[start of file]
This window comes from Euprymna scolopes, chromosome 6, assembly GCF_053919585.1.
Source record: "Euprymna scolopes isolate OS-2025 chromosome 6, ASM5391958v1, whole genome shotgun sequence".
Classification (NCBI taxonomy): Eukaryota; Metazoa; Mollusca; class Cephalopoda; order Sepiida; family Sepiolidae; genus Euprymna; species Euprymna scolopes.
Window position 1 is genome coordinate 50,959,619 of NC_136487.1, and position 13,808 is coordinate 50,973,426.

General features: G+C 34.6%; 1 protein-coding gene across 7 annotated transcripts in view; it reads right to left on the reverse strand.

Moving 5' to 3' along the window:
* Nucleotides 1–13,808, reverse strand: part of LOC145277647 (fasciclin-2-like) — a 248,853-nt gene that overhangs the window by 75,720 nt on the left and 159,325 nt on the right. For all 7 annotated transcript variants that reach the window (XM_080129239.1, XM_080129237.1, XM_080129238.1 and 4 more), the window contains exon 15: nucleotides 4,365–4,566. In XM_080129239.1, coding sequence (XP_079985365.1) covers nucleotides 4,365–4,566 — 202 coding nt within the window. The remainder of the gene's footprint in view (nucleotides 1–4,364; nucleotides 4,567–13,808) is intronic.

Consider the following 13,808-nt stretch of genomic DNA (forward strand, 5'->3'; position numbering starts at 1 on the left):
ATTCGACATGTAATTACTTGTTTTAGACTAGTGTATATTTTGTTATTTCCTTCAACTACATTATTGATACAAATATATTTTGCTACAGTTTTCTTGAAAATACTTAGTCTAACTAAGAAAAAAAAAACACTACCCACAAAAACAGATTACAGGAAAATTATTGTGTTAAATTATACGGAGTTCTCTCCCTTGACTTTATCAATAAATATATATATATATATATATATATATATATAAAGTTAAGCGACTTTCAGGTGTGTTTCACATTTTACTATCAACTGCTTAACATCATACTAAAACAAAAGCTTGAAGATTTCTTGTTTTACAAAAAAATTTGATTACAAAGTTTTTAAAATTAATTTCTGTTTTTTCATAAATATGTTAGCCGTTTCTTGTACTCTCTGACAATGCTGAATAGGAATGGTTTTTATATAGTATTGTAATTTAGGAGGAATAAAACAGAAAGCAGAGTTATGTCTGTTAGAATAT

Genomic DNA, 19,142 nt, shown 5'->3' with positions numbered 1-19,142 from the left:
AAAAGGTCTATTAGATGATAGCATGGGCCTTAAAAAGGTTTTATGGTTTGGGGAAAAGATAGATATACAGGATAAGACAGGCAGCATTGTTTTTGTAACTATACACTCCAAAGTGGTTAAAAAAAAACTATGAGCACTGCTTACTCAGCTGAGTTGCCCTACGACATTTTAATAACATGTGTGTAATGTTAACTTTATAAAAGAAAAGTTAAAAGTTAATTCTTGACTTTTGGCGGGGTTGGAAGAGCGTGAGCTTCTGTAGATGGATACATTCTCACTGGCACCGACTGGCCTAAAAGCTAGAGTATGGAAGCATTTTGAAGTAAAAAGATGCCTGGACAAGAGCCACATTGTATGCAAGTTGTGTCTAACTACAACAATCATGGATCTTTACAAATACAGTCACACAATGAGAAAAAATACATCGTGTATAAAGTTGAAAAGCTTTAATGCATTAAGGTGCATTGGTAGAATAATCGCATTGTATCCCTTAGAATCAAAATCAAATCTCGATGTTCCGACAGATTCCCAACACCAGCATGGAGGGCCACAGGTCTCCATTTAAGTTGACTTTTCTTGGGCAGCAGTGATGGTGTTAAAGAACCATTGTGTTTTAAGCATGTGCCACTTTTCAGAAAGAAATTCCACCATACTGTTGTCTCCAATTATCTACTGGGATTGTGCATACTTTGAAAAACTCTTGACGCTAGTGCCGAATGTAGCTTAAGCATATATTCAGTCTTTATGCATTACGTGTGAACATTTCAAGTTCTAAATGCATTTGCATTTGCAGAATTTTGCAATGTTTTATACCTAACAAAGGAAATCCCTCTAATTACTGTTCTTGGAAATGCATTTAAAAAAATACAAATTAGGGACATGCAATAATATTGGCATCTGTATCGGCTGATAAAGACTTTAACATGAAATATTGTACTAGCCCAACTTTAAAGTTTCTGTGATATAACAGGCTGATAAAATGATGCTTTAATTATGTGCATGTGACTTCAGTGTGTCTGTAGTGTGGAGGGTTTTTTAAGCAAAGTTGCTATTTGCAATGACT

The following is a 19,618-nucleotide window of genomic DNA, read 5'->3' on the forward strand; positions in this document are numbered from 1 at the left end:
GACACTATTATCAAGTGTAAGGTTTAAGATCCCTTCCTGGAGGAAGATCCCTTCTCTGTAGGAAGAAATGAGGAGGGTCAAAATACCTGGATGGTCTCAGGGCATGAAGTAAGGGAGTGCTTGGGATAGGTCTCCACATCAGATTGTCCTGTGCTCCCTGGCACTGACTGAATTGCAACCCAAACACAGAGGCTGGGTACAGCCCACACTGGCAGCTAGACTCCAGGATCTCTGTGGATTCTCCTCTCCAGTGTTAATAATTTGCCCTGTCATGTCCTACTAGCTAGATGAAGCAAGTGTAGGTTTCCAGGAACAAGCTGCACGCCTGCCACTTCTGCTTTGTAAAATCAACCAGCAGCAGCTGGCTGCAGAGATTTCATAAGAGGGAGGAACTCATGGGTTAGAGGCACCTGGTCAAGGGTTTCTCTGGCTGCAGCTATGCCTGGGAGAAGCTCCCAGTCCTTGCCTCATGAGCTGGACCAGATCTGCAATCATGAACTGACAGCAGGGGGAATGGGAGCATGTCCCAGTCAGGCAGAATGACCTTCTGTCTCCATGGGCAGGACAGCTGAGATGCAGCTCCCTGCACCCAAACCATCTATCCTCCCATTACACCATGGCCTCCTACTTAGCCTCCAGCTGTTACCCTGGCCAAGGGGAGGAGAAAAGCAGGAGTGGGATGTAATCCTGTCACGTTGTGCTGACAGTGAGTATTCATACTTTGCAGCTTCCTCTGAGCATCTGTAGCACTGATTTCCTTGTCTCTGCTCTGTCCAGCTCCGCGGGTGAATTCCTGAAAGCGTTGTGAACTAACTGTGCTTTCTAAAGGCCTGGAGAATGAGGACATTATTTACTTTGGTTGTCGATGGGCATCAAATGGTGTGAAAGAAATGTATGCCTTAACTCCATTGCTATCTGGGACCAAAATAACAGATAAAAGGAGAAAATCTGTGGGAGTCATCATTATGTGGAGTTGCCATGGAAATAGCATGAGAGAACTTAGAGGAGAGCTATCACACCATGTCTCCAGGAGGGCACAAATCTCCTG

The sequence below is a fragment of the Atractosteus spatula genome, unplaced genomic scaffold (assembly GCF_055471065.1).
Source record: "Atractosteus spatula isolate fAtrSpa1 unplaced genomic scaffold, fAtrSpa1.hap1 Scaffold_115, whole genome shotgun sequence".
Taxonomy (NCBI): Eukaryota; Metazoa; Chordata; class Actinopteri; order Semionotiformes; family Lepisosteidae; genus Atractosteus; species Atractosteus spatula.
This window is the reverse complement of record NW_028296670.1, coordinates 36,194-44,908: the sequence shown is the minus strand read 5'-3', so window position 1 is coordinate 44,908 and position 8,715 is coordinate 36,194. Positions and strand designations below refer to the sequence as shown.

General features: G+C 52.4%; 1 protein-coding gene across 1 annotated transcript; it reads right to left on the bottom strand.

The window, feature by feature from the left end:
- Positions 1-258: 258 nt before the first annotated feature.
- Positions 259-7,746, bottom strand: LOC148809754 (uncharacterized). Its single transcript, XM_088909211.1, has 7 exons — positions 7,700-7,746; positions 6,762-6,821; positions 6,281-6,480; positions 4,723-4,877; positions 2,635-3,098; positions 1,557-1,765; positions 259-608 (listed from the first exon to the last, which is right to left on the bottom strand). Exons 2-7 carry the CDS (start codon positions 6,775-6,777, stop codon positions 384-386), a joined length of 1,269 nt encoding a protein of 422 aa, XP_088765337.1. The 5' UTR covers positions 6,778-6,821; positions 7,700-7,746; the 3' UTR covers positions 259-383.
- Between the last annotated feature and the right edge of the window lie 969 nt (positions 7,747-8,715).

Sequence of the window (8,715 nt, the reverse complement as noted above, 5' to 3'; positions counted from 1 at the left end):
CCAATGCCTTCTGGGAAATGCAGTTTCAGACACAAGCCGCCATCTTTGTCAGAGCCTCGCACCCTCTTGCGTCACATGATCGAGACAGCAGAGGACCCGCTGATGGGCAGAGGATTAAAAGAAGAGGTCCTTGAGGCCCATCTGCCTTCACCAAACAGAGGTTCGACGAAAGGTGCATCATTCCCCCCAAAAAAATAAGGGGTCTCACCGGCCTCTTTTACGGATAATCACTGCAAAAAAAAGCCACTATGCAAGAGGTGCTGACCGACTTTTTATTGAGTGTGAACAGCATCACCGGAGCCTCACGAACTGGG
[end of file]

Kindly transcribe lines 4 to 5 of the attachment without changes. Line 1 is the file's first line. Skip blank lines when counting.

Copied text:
Window position 1 is genome coordinate 50,959,619 of NC_136487.1, and position 13,808 is coordinate 50,973,426.

General features: G+C 34.6%; 1 protein-coding gene across 7 annotated transcripts in view; it reads right to left on the reverse strand.